But repentant “faith apart from works of the law was unacceptable to the Pharisees who understood that man’s Torah obedience, guided by their teaching would bring about a “repentance” of human righteousness, that in time would usher-in God’s reign.  From this vantage, you can imagine the offense from Jesus, “[B]ehold, the kingdom of God is in the midst of you.”

 

We see two disparate notions of “repentance”; Jewish leaders, especially the Pharisees rejected John’s baptism to which all Judea was coming. This is crucial; any other way of salvation than as God provides in Christ is a contrary way, a rebellion in the footsteps of our first parents having nothing to do with “an eternal gospel” from heaven.

 

Jesus warns us, “But to what shall I compare this generation? It is like children sitting in the marketplace, who as they call out to others, ‘We played the flute, but you [John] did not dance! We lamented, but you [Jesus] did not beat your breasts in mourning!’” (Mt. 11:16, 17). 

 

JB preached our welcoming of Messiah, by turning from sin to the new wineskins of a sacrifice God would provide (Gen 22:14). But for the Pharisees and scribes JB’s call for a change of heart was austere compared to the temple offerings and their own roadmap to Torah obedience.  JB did “not dance” to the pharisaical music.  

 

These same Pharisees, encountering Jesus, saw him eat with sinners; again, they balked judging Jesus careless of “their” Torah, “not mourning” sin; but instead rejoicing over repentant hearts at the good news of “an eternal gospel” in their midst.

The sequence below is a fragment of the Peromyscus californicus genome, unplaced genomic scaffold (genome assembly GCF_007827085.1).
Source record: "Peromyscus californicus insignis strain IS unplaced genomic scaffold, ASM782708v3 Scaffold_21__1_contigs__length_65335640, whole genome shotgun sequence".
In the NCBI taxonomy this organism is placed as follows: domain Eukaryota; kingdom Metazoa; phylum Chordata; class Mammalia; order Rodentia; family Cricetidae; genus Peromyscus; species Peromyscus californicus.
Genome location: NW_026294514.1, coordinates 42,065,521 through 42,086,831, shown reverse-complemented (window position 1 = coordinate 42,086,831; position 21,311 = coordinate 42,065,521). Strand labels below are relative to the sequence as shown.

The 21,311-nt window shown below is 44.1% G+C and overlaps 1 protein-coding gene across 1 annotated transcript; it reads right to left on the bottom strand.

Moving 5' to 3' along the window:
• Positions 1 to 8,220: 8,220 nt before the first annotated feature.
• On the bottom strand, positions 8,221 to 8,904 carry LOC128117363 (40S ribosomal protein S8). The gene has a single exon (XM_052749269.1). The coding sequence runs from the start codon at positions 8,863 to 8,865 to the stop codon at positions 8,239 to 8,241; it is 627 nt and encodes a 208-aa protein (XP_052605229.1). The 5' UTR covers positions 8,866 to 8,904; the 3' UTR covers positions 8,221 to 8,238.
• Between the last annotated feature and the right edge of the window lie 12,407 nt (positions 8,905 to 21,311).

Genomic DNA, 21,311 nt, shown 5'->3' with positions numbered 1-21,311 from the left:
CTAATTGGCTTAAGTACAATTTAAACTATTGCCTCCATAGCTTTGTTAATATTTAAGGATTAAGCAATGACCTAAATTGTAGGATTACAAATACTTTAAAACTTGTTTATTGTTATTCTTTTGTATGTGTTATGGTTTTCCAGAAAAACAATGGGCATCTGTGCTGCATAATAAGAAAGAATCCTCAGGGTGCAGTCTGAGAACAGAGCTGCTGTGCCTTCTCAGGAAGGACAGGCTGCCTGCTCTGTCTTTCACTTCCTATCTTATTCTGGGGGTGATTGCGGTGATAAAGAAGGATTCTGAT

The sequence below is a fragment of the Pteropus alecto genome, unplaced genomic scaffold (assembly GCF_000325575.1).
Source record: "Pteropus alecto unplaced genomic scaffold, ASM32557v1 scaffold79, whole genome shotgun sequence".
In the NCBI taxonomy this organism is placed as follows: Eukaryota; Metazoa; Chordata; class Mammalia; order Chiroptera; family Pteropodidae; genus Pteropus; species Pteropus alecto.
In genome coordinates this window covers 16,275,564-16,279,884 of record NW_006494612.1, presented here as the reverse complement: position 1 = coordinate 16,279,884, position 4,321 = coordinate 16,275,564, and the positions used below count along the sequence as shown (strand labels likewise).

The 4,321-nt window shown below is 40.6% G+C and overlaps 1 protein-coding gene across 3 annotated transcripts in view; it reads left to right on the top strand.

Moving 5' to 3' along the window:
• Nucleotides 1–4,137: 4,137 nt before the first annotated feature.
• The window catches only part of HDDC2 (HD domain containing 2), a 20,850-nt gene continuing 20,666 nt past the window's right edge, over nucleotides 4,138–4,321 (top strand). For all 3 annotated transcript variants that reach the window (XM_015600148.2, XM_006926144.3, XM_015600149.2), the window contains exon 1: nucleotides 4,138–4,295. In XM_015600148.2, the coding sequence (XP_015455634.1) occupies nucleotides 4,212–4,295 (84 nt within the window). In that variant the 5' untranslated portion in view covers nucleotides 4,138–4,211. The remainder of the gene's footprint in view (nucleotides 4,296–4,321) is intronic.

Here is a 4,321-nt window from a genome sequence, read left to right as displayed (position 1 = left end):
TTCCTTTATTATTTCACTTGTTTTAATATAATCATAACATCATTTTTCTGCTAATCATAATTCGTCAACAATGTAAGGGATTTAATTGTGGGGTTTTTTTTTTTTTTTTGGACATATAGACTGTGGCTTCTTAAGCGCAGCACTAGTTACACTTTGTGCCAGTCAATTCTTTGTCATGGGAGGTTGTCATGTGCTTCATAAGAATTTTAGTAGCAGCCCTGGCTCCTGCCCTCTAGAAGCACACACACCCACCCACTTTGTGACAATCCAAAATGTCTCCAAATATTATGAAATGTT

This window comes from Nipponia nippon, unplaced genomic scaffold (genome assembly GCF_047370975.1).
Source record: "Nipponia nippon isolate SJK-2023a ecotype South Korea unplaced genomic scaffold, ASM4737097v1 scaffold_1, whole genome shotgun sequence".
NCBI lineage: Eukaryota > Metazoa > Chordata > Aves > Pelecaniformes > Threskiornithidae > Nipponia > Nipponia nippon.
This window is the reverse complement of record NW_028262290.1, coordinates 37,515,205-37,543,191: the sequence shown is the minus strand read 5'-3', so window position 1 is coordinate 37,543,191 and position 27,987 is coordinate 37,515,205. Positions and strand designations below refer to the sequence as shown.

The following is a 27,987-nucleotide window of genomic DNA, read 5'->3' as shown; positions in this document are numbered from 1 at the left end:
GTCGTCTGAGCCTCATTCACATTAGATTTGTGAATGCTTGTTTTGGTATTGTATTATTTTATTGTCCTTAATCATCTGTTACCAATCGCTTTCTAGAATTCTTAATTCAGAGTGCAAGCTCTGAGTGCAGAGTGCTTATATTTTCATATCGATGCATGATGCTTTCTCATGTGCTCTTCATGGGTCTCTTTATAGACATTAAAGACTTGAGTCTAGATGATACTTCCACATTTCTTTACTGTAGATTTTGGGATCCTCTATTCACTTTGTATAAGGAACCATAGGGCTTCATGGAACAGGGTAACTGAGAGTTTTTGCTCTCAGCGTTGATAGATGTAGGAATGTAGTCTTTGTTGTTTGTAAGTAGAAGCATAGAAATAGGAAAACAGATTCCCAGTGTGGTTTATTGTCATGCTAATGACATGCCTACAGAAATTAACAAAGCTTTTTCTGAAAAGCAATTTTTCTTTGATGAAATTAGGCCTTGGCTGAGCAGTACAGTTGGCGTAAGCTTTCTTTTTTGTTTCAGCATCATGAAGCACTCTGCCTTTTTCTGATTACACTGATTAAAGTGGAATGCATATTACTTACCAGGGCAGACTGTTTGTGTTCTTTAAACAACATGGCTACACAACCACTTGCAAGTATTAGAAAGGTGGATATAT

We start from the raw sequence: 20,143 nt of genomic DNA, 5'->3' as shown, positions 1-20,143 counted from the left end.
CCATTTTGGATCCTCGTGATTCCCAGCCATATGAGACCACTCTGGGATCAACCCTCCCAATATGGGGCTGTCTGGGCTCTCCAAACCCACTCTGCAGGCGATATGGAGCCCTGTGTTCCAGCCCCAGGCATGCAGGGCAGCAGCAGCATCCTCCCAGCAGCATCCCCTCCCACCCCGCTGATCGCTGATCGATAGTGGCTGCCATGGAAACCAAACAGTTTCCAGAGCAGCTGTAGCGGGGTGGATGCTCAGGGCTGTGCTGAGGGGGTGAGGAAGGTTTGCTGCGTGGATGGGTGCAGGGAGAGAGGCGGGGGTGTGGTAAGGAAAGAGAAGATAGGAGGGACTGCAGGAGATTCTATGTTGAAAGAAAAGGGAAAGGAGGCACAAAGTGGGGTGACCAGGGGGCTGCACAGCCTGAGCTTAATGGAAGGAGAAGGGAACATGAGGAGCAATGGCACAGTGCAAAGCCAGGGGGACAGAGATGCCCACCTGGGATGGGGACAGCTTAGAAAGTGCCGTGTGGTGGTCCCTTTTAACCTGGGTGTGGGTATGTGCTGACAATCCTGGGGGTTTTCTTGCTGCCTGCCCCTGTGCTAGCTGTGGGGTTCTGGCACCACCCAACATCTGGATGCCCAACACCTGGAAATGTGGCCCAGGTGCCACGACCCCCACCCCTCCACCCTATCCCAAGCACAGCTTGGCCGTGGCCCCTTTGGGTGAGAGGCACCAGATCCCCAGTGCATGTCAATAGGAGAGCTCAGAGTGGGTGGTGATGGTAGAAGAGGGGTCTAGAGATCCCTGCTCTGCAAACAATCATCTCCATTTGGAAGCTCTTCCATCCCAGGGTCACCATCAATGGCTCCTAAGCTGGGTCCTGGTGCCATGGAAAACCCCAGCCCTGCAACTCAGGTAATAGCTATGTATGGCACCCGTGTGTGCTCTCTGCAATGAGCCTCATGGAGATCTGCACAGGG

Man prefers his own salvation, over what God provides, which is the underlying pharisaical sin that foundationally continues today of every resistance to reformation toward “an eternal gospel”.  How sad!  

 

Adam and Eve’s original sin resulted in our perverse refusal of unconditional grace. Understanding that Baptism strips us naked with Christ crucified, so that we are without excuse is deemed too hard; still others judge Baptism’s water and word too lax and absent of power. 

 

Our sin nature always argues against God’s way, impelling us to the vanity of a “better” way than heaven’s “eternal gospel” of grace alone in Christ’s presence with his church.  Heaven knows of sin and our inability to trust solely in God; and so in Baptism we are graciously given the HS to possess Christ’s own faith. 

 

Man’s refusal of God’s way may be understandable; still sin is not excused. By Jesus’ preached word wisdom, the fear and trust in the Lord is conveyed; faith in “an eternal gospel” out of heaven, our corrective against an unremitting violence that would snatch away God’s reign.